SAN FRANCISCO -- The 25,000 shimmering lights that nightly transform the Bay Bridge into a glowing white light sculpture are going to stick around.
Organizers of the world's largest light sculpture will announce Wednesday a plan to raise $12 million in donations and to secure permits to shine on another 10 years, from 2016 to 2026.
The LED lights were installed on bridge cables one year ago as part of what was supposed to be a two-year run of flickering, abstract light patterns on the western span.
Caltrans says the lights must be removed in March 2015, the end of the two years, so crews can paint the bridge for routine maintenance.
And leaders of the Bay Lights project say they will raise $12 million and get the necessary government permits for a second, longer act.
"Bay Lights has raised the bar worldwide on what can be accomplished with art in large public places," said Ben Davis, a board member with Illuminate the Arts, the nonprofit doing the project. "It has shown that a project can be done on this scale and bring the community together."
Bay Lights picked Wednesday as its day for the announcement because it's the one-year anniversary of the debut. The sculpture will go dark from 7 to 7:10 p.m. Thursday as a reminder of the loss there would be if the lights disappear.
The light sculpture has become a familiar sight, and one of the must-see things to take in while in the city. The lights have added more luster to the waterfront as a place to visit, walk and experience the sights and sounds of San Francisco Bay, say restaurant managers and San Francisco Chamber of Commerce officials.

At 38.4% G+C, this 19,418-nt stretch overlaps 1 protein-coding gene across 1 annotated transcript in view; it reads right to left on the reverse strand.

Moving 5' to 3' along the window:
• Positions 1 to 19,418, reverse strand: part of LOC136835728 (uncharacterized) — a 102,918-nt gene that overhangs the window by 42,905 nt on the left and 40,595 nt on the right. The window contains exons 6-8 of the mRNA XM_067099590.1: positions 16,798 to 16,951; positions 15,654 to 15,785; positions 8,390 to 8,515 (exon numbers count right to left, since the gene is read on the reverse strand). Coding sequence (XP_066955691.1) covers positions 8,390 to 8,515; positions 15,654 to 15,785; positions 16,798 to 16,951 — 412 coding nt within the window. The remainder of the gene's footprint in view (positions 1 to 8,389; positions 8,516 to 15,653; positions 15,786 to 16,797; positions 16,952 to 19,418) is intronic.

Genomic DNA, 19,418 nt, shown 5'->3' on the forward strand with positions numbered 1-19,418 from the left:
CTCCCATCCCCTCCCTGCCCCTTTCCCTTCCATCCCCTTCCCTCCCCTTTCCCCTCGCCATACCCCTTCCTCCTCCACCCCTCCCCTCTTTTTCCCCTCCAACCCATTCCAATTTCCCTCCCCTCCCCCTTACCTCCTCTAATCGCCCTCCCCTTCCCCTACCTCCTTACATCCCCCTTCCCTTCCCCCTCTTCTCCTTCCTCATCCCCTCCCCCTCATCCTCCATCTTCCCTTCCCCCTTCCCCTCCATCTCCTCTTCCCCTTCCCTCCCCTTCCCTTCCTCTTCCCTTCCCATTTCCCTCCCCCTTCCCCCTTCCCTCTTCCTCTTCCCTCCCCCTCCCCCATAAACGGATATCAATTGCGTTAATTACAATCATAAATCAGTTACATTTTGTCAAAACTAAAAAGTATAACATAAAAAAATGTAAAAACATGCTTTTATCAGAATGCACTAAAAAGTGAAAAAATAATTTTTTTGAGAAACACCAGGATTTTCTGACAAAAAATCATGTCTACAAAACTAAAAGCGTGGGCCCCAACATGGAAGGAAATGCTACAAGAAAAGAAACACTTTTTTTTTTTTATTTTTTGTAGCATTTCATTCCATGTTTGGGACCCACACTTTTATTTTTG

The lights have bumped up business by 10 percent at the Waterbar restaurant along the Embarcadero, said Peter Sittnick, managing partner of the restaurant.
The rush hour for dinner has expanded because more patrons arrive earlier or later than normal to savor the light patterns bathing the bridge and bay, he said.
"Of course I'm happy with a 10 percent increase, but it goes beyond that," he said. "You can tell from people's faces and their taking photos of the lights that they are enjoying themselves."
While no studies have been done to pinpoint the economic value of the light sculpture, the sculpture has enhanced the waterfront, said Gwen Oldham, a spokeswoman for the chamber of commerce.
The artist behind the project said he thinks the ever-changing light patterns will stand up to another 10 years of public scrutiny.
Leo Villareal, a New Yorker who used to live in Silicon Valley, said he was inspired by the energy of the waves, tides, fog, wind, fish, boats on the bay, and the cars and trucks. "It's very open-ended, and people have very personal reactions to it."
Villareal said he is confident the project will win another 10 years because of the experience gained in planning, funding and securing permits the first time around.
"It took an enormous amount of planning," he said. "Yes. I think it will be easier this time."
Caltrans and other agencies with jurisdiction over the bay and the Bay Bridge must approve permits to put back the sculpture. Caltrans officials had no immediate response on the new plan.
Davis said the wiring system can be put back in 2016, although newer and tougher LED bulbs will be installed to withstand the harsh bay weather. Some of the bulbs went dark last year.
He said his group plans to have the light sculpture back in action in early 2016 when the Bay Area will host the 50th Superbowl at the 49ers' new Levi's Stadium in Santa Clara.
"It's a good opportunity to celebrate our region," he said.